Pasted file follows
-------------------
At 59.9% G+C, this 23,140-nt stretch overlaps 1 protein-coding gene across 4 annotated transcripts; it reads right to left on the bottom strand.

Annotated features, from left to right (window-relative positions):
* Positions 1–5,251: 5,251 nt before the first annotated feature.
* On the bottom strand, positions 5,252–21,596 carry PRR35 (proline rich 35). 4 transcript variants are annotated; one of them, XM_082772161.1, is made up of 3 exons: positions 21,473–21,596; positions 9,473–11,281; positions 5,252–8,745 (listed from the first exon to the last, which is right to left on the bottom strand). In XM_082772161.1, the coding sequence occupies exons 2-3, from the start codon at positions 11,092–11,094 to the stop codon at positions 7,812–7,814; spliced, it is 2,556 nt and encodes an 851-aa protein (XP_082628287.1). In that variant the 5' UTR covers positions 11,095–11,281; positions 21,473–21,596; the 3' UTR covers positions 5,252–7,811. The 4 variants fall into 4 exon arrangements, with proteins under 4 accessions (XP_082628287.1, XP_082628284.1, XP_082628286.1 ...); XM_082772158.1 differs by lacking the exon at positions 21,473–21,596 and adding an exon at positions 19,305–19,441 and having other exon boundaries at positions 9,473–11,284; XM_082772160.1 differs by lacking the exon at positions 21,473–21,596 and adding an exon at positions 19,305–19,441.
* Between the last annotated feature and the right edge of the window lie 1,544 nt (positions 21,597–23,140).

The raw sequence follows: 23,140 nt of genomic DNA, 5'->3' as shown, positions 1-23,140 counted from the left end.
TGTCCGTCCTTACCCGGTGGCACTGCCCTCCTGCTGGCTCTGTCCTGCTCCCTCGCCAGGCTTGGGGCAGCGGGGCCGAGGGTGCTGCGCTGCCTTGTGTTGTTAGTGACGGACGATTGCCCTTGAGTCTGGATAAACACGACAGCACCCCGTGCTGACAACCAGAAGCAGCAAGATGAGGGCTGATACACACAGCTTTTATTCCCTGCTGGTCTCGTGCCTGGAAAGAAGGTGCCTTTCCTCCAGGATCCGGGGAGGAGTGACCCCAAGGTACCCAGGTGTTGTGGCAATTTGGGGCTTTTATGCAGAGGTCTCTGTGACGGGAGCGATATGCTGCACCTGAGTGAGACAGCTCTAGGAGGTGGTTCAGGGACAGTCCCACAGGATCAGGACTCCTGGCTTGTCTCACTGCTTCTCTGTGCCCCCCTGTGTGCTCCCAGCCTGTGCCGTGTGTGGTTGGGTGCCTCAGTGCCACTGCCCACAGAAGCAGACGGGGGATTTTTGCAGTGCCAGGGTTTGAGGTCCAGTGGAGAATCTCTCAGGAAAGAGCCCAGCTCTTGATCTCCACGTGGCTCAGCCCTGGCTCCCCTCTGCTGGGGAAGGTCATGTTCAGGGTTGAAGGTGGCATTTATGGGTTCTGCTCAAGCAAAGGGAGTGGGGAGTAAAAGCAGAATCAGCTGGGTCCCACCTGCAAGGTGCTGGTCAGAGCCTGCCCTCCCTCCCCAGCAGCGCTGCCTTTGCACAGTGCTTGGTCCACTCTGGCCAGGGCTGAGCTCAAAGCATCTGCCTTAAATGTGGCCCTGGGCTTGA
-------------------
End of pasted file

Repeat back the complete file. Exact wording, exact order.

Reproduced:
At 59.9% G+C, this 23,140-nt stretch overlaps 1 protein-coding gene across 4 annotated transcripts; it reads right to left on the bottom strand.

Annotated features, from left to right (window-relative positions):
* Positions 1–5,251: 5,251 nt before the first annotated feature.
* On the bottom strand, positions 5,252–21,596 carry PRR35 (proline rich 35). 4 transcript variants are annotated; one of them, XM_082772161.1, is made up of 3 exons: positions 21,473–21,596; positions 9,473–11,281; positions 5,252–8,745 (listed from the first exon to the last, which is right to left on the bottom strand). In XM_082772161.1, the coding sequence occupies exons 2-3, from the start codon at positions 11,092–11,094 to the stop codon at positions 7,812–7,814; spliced, it is 2,556 nt and encodes an 851-aa protein (XP_082628287.1). In that variant the 5' UTR covers positions 11,095–11,281; positions 21,473–21,596; the 3' UTR covers positions 5,252–7,811. The 4 variants fall into 4 exon arrangements, with proteins under 4 accessions (XP_082628287.1, XP_082628284.1, XP_082628286.1 ...); XM_082772158.1 differs by lacking the exon at positions 21,473–21,596 and adding an exon at positions 19,305–19,441 and having other exon boundaries at positions 9,473–11,284; XM_082772160.1 differs by lacking the exon at positions 21,473–21,596 and adding an exon at positions 19,305–19,441.
* Between the last annotated feature and the right edge of the window lie 1,544 nt (positions 21,597–23,140).

The raw sequence follows: 23,140 nt of genomic DNA, 5'->3' as shown, positions 1-23,140 counted from the left end.
TGTCCGTCCTTACCCGGTGGCACTGCCCTCCTGCTGGCTCTGTCCTGCTCCCTCGCCAGGCTTGGGGCAGCGGGGCCGAGGGTGCTGCGCTGCCTTGTGTTGTTAGTGACGGACGATTGCCCTTGAGTCTGGATAAACACGACAGCACCCCGTGCTGACAACCAGAAGCAGCAAGATGAGGGCTGATACACACAGCTTTTATTCCCTGCTGGTCTCGTGCCTGGAAAGAAGGTGCCTTTCCTCCAGGATCCGGGGAGGAGTGACCCCAAGGTACCCAGGTGTTGTGGCAATTTGGGGCTTTTATGCAGAGGTCTCTGTGACGGGAGCGATATGCTGCACCTGAGTGAGACAGCTCTAGGAGGTGGTTCAGGGACAGTCCCACAGGATCAGGACTCCTGGCTTGTCTCACTGCTTCTCTGTGCCCCCCTGTGTGCTCCCAGCCTGTGCCGTGTGTGGTTGGGTGCCTCAGTGCCACTGCCCACAGAAGCAGACGGGGGATTTTTGCAGTGCCAGGGTTTGAGGTCCAGTGGAGAATCTCTCAGGAAAGAGCCCAGCTCTTGATCTCCACGTGGCTCAGCCCTGGCTCCCCTCTGCTGGGGAAGGTCATGTTCAGGGTTGAAGGTGGCATTTATGGGTTCTGCTCAAGCAAAGGGAGTGGGGAGTAAAAGCAGAATCAGCTGGGTCCCACCTGCAAGGTGCTGGTCAGAGCCTGCCCTCCCTCCCCAGCAGCGCTGCCTTTGCACAGTGCTTGGTCCACTCTGGCCAGGGCTGAGCTCAAAGCATCTGCCTTAAATGTGGCCCTGGGCTTGA